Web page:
Love Sonnet

Over one pendant heart our sighs enmesh,
Gripped by a similar aspirant fuse,
To engage and perpetrate our love,
Resolve our natures, past abuse.

Set apart from stolen trysts;
Enjoyed in our own pristine ways;
Captioned by us alone with worth;
Our love supplies itself with praise.

Enthused with thoughts of sacrifice
Made pleasure, when another’s wish
Suggests that all is not suffice,
My hope ferments, divinely sung.

More fully seasoned with each kiss
A good ripe wine tells on the tongue.

Poem: WHB … 1953 – Copyright

SONG – My First Romance

Is there a hope that I can hold,
A hope that I can to me fold
You in my arms,
Die by your charms?

Is there a word that I can say,
A word that will in part repay
You for your trust?
Hold you I must.

Is there in this a single tie,
A knot, a bond, a little lie
To bind, to fix,
Buttress the mix?

Is there a part that I can play?
Can I be certain from today?
Give me the chance –
My first romance.

My Book

row of books in shelf

Photo by Pixabay on Pexels.com

My  Book

I am a mere page in history’s book.
OK, half a page
A sentence even
More than a word, surely,
And not just a letter.
But, what sort of book?
What genre best reflects me?
Sums me up?

Page filler or thriller,
A cold-blooded chiller?
A  semantic romantic
A frantic pedantic?

Obvious or discreet
Tattered, perhaps neat?
Remaindered, deleted,
Victorious or defeated?

Pages torn
Plot stillborn?
A weighty tome,
Still out on loan?
Not understandable,
Or un-put-downable?

Whichever best describes my path
A simpleton, a polymath?
I wonder how I’ll be considered.
A wordsmith wizard
Bewildered, jiggered?
Too slick for some,
Too twee for others.

But please, I beg,
Let it be said –
He wrote with ease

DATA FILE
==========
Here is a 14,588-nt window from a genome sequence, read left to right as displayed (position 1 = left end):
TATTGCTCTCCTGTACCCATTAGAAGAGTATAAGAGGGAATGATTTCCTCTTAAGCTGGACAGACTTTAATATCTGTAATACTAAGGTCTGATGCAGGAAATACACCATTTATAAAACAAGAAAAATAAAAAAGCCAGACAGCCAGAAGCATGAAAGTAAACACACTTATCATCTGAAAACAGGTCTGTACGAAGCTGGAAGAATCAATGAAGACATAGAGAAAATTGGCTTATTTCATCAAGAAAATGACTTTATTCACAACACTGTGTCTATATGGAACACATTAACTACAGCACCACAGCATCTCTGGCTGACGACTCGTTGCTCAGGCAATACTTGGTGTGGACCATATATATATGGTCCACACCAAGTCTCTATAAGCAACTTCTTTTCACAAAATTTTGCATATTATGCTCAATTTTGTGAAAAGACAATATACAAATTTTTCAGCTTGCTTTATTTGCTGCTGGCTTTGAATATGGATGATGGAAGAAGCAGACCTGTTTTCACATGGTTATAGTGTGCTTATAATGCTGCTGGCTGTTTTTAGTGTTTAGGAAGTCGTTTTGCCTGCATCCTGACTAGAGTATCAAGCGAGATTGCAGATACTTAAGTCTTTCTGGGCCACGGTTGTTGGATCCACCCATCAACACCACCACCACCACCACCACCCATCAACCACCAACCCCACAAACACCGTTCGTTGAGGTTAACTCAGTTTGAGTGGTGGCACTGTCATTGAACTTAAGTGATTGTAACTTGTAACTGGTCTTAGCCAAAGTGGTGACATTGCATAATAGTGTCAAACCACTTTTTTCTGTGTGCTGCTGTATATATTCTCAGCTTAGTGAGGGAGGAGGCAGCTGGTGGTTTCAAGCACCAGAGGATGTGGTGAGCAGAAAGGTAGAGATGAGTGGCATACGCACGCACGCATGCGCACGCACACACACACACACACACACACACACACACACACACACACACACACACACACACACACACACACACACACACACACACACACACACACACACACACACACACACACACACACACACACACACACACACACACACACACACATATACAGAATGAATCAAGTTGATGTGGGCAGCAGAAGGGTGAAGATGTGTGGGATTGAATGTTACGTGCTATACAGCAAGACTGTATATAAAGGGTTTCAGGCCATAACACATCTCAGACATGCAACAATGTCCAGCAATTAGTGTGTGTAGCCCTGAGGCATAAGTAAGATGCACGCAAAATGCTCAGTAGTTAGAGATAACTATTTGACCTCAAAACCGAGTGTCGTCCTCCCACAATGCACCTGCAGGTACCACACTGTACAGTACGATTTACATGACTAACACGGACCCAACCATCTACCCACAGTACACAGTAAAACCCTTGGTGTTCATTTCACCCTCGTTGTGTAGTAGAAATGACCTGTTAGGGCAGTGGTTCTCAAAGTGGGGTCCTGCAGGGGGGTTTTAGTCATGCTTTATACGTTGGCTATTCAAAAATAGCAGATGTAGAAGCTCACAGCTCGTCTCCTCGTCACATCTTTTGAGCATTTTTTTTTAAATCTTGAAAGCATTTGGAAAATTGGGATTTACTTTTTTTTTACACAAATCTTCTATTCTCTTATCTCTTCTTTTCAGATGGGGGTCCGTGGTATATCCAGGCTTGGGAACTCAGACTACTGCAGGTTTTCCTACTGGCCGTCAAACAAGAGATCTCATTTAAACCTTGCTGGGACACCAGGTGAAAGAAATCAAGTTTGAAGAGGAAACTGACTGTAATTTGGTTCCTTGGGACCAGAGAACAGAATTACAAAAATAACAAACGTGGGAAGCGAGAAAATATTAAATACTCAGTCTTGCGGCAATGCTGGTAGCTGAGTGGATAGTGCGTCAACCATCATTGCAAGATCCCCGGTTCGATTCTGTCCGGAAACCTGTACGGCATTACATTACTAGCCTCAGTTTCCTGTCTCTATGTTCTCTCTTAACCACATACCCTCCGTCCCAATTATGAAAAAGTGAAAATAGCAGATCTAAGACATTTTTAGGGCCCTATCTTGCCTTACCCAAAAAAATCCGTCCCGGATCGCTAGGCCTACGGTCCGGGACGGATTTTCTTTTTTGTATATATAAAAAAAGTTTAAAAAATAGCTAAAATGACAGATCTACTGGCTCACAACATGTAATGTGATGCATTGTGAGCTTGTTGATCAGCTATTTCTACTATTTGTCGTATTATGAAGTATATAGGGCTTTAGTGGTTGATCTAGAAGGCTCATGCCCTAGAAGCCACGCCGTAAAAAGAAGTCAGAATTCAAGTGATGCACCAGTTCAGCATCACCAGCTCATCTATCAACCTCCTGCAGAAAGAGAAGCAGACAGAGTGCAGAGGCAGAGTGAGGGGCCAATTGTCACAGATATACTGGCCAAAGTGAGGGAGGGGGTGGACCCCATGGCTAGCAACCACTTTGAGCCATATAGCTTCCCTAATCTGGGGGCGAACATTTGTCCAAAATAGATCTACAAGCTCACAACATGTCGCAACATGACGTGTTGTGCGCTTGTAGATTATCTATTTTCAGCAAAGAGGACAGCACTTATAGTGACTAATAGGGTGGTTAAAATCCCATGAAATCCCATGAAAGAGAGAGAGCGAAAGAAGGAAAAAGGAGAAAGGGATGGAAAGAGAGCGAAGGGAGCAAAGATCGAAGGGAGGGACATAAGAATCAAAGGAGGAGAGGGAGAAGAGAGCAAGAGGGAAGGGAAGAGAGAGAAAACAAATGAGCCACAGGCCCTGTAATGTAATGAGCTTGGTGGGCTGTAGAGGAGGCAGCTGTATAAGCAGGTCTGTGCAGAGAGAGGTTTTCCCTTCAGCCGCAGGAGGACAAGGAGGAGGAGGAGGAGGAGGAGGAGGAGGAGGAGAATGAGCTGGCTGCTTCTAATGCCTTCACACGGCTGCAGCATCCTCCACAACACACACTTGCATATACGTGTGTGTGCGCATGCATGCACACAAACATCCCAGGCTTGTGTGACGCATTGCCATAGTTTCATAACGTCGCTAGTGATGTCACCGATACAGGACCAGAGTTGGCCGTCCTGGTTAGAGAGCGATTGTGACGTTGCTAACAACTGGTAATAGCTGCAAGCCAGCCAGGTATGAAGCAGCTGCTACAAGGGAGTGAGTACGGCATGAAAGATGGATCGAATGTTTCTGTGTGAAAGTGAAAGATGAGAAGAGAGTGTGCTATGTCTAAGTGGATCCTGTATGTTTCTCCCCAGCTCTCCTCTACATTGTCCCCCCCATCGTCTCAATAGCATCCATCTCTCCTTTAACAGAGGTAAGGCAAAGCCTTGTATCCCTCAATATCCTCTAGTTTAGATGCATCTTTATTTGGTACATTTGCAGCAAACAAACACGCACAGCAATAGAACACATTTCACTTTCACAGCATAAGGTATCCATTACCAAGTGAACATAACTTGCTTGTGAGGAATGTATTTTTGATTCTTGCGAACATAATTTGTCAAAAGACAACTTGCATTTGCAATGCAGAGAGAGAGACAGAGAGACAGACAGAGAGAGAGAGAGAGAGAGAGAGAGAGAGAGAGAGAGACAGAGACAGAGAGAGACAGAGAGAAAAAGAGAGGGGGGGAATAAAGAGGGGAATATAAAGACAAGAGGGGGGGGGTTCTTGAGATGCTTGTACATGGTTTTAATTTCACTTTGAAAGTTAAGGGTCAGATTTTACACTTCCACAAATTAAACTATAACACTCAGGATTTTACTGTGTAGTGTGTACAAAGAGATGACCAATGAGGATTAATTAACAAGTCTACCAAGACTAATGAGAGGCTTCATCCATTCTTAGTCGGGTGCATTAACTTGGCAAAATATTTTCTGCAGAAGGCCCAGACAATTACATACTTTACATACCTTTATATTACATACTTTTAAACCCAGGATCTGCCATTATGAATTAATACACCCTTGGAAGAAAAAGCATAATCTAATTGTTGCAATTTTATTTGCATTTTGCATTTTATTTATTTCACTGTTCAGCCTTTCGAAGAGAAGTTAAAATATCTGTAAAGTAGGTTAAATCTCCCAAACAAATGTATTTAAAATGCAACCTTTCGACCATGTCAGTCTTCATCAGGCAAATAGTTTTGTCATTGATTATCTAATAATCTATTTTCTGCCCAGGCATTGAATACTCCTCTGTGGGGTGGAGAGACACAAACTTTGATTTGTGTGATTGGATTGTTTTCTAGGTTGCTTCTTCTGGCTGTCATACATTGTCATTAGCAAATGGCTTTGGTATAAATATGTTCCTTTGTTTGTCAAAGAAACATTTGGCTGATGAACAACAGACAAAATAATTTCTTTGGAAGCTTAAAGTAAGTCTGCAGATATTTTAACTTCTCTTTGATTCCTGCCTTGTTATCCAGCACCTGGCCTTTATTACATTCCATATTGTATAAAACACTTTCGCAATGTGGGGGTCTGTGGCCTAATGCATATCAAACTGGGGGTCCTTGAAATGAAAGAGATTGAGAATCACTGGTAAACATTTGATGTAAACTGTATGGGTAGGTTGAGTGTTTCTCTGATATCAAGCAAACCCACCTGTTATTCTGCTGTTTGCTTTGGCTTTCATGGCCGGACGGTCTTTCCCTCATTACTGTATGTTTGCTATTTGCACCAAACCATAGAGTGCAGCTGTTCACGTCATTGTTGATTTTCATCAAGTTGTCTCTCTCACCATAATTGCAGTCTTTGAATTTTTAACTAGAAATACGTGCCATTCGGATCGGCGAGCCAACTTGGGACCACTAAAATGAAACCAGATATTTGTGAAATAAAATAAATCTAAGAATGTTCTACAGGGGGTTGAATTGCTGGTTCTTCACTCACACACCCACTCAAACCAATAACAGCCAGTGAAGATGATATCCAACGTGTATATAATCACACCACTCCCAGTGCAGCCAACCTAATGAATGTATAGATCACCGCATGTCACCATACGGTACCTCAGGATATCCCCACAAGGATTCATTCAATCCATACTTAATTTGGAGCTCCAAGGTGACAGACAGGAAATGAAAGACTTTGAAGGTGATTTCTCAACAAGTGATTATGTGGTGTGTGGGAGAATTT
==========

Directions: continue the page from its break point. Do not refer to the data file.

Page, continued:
The day to seize,
Not just to please
The passing breeze.

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Cryptic Verses

frame less eyeglasses on newspaper

Photo by Pixabay on Pexels.com

 

CRYPTIC  VERSES

 

We met via a cryptic crossword
Ensnared by a neat cryptic clue
I gave her a smile as a greeting
Followed up by a “How do you do?”

She was young, twenty-three-ish, and pretty,
Presentable, pert and petite.
She rang my Big Ben with a ding-dong
And my heart skipped a jubilant beat.

She was sitting there doing a crossword,
It looked like the one in ‘The Times’.
While I was just taking a breather,
Thinking up verses and rhymes.

Then ‘Wave cereal bowl’ she murmured,
As she looked, without seeing, at me.
Now this, I thought, I could work at.
I gave thanks to the powers that be.

An eight letter answer was needed,
So I set my old brain cells ticking
I knew if I thought hard I’d find it
The clue just needed unpicking.

For ‘cereal’ – think ‘grain’ or think ‘bran’,
And for ‘bowl’ then how about ‘dish’?
But to fit them together I thought,
Would be more than I ever could wish.

But it soon became clear to me
When looking again at the clue,